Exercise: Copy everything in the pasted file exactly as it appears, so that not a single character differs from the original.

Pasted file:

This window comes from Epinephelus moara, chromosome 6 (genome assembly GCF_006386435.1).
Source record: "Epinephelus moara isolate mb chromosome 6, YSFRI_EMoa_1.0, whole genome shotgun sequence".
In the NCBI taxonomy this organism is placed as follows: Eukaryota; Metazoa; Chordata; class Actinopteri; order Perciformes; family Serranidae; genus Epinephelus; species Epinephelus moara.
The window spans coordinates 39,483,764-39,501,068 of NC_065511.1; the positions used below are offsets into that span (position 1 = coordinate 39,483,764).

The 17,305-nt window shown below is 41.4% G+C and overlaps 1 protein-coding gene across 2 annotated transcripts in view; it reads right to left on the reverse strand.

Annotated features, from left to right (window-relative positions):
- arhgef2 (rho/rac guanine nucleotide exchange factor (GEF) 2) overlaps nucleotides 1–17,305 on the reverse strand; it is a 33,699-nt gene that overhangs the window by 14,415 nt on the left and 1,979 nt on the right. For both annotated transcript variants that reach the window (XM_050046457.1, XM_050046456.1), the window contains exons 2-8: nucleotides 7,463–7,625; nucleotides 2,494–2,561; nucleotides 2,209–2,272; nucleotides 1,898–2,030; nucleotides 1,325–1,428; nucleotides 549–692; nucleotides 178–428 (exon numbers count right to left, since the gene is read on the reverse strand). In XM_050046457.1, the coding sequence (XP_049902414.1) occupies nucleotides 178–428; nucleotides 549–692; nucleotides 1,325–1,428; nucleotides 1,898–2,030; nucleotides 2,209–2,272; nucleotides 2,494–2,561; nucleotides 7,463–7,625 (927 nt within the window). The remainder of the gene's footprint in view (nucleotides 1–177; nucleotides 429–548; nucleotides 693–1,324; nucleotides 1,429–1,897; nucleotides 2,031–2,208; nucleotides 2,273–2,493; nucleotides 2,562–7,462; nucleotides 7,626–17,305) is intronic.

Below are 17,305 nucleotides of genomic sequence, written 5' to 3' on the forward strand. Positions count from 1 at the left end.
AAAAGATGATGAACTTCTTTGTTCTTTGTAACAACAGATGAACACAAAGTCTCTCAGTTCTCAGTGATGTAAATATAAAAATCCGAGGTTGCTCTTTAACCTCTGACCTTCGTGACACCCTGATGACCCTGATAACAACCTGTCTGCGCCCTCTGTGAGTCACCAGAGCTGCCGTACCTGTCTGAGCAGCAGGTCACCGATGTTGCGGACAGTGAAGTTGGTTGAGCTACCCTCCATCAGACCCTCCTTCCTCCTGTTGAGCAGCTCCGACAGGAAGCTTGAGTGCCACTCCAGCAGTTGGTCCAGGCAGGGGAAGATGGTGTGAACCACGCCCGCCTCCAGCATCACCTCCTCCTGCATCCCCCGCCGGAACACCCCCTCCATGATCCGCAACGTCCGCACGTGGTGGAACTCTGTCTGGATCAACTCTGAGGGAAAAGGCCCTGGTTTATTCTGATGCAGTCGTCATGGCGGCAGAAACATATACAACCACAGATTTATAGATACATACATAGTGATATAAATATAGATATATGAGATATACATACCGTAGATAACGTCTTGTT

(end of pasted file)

This window comes from Epinephelus moara, chromosome 6 (genome assembly GCF_006386435.1).
Source record: "Epinephelus moara isolate mb chromosome 6, YSFRI_EMoa_1.0, whole genome shotgun sequence".
In the NCBI taxonomy this organism is placed as follows: Eukaryota; Metazoa; Chordata; class Actinopteri; order Perciformes; family Serranidae; genus Epinephelus; species Epinephelus moara.
The window spans coordinates 39,483,764-39,501,068 of NC_065511.1; the positions used below are offsets into that span (position 1 = coordinate 39,483,764).

The 17,305-nt window shown below is 41.4% G+C and overlaps 1 protein-coding gene across 2 annotated transcripts in view; it reads right to left on the reverse strand.

Annotated features, from left to right (window-relative positions):
- arhgef2 (rho/rac guanine nucleotide exchange factor (GEF) 2) overlaps nucleotides 1–17,305 on the reverse strand; it is a 33,699-nt gene that overhangs the window by 14,415 nt on the left and 1,979 nt on the right. For both annotated transcript variants that reach the window (XM_050046457.1, XM_050046456.1), the window contains exons 2-8: nucleotides 7,463–7,625; nucleotides 2,494–2,561; nucleotides 2,209–2,272; nucleotides 1,898–2,030; nucleotides 1,325–1,428; nucleotides 549–692; nucleotides 178–428 (exon numbers count right to left, since the gene is read on the reverse strand). In XM_050046457.1, the coding sequence (XP_049902414.1) occupies nucleotides 178–428; nucleotides 549–692; nucleotides 1,325–1,428; nucleotides 1,898–2,030; nucleotides 2,209–2,272; nucleotides 2,494–2,561; nucleotides 7,463–7,625 (927 nt within the window). The remainder of the gene's footprint in view (nucleotides 1–177; nucleotides 429–548; nucleotides 693–1,324; nucleotides 1,429–1,897; nucleotides 2,031–2,208; nucleotides 2,273–2,493; nucleotides 2,562–7,462; nucleotides 7,626–17,305) is intronic.

Below are 17,305 nucleotides of genomic sequence, written 5' to 3' on the forward strand. Positions count from 1 at the left end.
AAAAGATGATGAACTTCTTTGTTCTTTGTAACAACAGATGAACACAAAGTCTCTCAGTTCTCAGTGATGTAAATATAAAAATCCGAGGTTGCTCTTTAACCTCTGACCTTCGTGACACCCTGATGACCCTGATAACAACCTGTCTGCGCCCTCTGTGAGTCACCAGAGCTGCCGTACCTGTCTGAGCAGCAGGTCACCGATGTTGCGGACAGTGAAGTTGGTTGAGCTACCCTCCATCAGACCCTCCTTCCTCCTGTTGAGCAGCTCCGACAGGAAGCTTGAGTGCCACTCCAGCAGTTGGTCCAGGCAGGGGAAGATGGTGTGAACCACGCCCGCCTCCAGCATCACCTCCTCCTGCATCCCCCGCCGGAACACCCCCTCCATGATCCGCAACGTCCGCACGTGGTGGAACTCTGTCTGGATCAACTCTGAGGGAAAAGGCCCTGGTTTATTCTGATGCAGTCGTCATGGCGGCAGAAACATATACAACCACAGATTTATAGATACATACATAGTGATATAAATATAGATATATGAGATATACATACCGTAGATAACGTCTTGTT